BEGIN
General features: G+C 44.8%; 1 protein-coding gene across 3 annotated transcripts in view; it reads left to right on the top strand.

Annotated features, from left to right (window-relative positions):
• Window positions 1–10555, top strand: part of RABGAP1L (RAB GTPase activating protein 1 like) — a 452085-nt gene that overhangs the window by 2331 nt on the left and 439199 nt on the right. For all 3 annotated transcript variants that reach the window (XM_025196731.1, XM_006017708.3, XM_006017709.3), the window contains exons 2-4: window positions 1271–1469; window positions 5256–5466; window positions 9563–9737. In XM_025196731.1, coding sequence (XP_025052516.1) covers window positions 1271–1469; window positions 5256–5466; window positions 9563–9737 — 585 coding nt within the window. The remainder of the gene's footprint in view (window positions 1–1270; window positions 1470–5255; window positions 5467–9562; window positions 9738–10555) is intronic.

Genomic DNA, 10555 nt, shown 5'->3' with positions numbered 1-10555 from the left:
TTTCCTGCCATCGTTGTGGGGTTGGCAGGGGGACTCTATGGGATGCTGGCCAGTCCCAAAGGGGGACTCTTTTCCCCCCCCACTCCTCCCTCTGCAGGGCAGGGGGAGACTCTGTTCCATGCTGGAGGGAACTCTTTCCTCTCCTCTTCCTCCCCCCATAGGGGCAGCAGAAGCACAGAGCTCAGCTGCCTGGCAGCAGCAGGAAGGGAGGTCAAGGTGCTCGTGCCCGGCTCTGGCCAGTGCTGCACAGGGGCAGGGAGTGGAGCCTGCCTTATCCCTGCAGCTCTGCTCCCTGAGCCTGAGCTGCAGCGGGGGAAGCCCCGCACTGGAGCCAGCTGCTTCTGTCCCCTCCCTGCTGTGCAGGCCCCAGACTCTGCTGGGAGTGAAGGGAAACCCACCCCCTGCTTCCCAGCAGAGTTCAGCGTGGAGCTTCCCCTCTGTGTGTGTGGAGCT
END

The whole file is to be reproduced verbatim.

General features: G+C 44.8%; 1 protein-coding gene across 3 annotated transcripts in view; it reads left to right on the top strand.

Annotated features, from left to right (window-relative positions):
• Window positions 1–10555, top strand: part of RABGAP1L (RAB GTPase activating protein 1 like) — a 452085-nt gene that overhangs the window by 2331 nt on the left and 439199 nt on the right. For all 3 annotated transcript variants that reach the window (XM_025196731.1, XM_006017708.3, XM_006017709.3), the window contains exons 2-4: window positions 1271–1469; window positions 5256–5466; window positions 9563–9737. In XM_025196731.1, coding sequence (XP_025052516.1) covers window positions 1271–1469; window positions 5256–5466; window positions 9563–9737 — 585 coding nt within the window. The remainder of the gene's footprint in view (window positions 1–1270; window positions 1470–5255; window positions 5467–9562; window positions 9738–10555) is intronic.

Genomic DNA, 10555 nt, shown 5'->3' with positions numbered 1-10555 from the left:
TTTCCTGCCATCGTTGTGGGGTTGGCAGGGGGACTCTATGGGATGCTGGCCAGTCCCAAAGGGGGACTCTTTTCCCCCCCCACTCCTCCCTCTGCAGGGCAGGGGGAGACTCTGTTCCATGCTGGAGGGAACTCTTTCCTCTCCTCTTCCTCCCCCCATAGGGGCAGCAGAAGCACAGAGCTCAGCTGCCTGGCAGCAGCAGGAAGGGAGGTCAAGGTGCTCGTGCCCGGCTCTGGCCAGTGCTGCACAGGGGCAGGGAGTGGAGCCTGCCTTATCCCTGCAGCTCTGCTCCCTGAGCCTGAGCTGCAGCGGGGGAAGCCCCGCACTGGAGCCAGCTGCTTCTGTCCCCTCCCTGCTGTGCAGGCCCCAGACTCTGCTGGGAGTGAAGGGAAACCCACCCCCTGCTTCCCAGCAGAGTTCAGCGTGGAGCTTCCCCTCTGTGTGTGTGGAGCT